High court nixes drug-mixing ad rules
The Associated Press
WASHINGTON The Supreme Court today struck down government advertising rules for pharmacies that mix specialty medicines for children and other patients with special needs.
The court ruled 5-4 that pharmacies that alter prescription medicines to suit individual patients can promote their products without having to get federal approval of the mixtures.
The decision was a defeat for the Bush administration, which argued the 5-year-old advertising law was needed to protect the public.
Justice Sandra Day O'Connor wrote the decision, which continued the court's trend of protecting free-speech rights in the business arena. In recent years justices have struck down limits on tobacco advertising near schools and a ban on casino gambling ads. O'Connor also wrote the majority opinion in the tobacco-ads case.
In this case, she said the government had multiple other options to regulate companies that engage in drug mixing, also known as compounding.
"If the First Amendment means anything, it means that regulating speech must be a last not first resort," O'Connor wrote. "Yet here it seems to have been the first strategy the government thought to try."
In a dissent, Justice Stephen Breyer said the court "seriously undervalues the importance of the government's interest in protecting the health and safety of the American public."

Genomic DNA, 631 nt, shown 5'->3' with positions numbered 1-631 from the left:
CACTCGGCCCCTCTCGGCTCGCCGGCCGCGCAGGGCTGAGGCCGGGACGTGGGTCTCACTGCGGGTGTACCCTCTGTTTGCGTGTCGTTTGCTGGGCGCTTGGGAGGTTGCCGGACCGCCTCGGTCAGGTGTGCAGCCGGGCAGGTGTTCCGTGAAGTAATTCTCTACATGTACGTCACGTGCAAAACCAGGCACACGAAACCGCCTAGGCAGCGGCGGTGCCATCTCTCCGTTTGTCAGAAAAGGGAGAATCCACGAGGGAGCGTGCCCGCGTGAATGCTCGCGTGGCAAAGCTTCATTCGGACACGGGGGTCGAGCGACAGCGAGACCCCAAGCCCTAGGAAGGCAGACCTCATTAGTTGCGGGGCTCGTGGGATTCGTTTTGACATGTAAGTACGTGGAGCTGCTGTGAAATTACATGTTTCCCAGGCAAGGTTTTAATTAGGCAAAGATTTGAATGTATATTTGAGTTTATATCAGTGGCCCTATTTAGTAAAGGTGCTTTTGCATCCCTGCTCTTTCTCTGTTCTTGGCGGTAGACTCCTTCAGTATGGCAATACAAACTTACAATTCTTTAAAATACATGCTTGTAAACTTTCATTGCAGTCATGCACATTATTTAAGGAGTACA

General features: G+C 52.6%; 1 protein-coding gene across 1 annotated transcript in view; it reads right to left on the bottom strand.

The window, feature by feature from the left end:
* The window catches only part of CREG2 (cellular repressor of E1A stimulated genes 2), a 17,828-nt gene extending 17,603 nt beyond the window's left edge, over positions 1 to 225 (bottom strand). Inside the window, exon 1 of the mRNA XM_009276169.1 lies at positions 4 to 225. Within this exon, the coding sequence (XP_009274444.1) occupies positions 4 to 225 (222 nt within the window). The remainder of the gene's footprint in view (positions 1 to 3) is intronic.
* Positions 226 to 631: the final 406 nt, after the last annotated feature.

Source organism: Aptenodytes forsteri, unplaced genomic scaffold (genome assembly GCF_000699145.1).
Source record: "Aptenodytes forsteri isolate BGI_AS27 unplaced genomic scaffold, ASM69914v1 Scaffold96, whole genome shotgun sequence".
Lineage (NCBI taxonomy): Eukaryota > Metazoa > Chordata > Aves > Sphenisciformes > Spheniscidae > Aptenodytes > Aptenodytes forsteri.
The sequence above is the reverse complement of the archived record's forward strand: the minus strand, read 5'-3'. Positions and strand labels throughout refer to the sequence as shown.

Joining Breyer were Chief Justice William H. Rehnquist, John Paul Stevens, and Ruth Bader Ginsburg.
The 1997 law separated pharmacies that compound drugs into two categories. Those that advertise their services are regulated by the Food and Drug Administration. Those that don't advertise are not regulated. The law was challenged by pharmacies in Colorado, Nevada, New Jersey, Tennessee, Texas and Wisconsin.
In compounding, a pharmacist or doctor can remove an ingredient that causes allergic reactions, put a medicine in a form easier to consume or make other changes to fit a patient's needs.
The practice is widespread, among corner drug stores and larger pharmacies. The federal law was intended to curb potential abuses by the larger pharmacies or mail-order businesses.
The 9th U.S. Circuit Court of Appeals in San Francisco said the advertising rules violate the pharmacists' First Amendment rights. The Supreme Court upheld the decision.
The Bush administration had argued that some pharmacists were making major changes to drugs and that the compounds had not been tested.
The case is Thompson v. Western States Medical Center.
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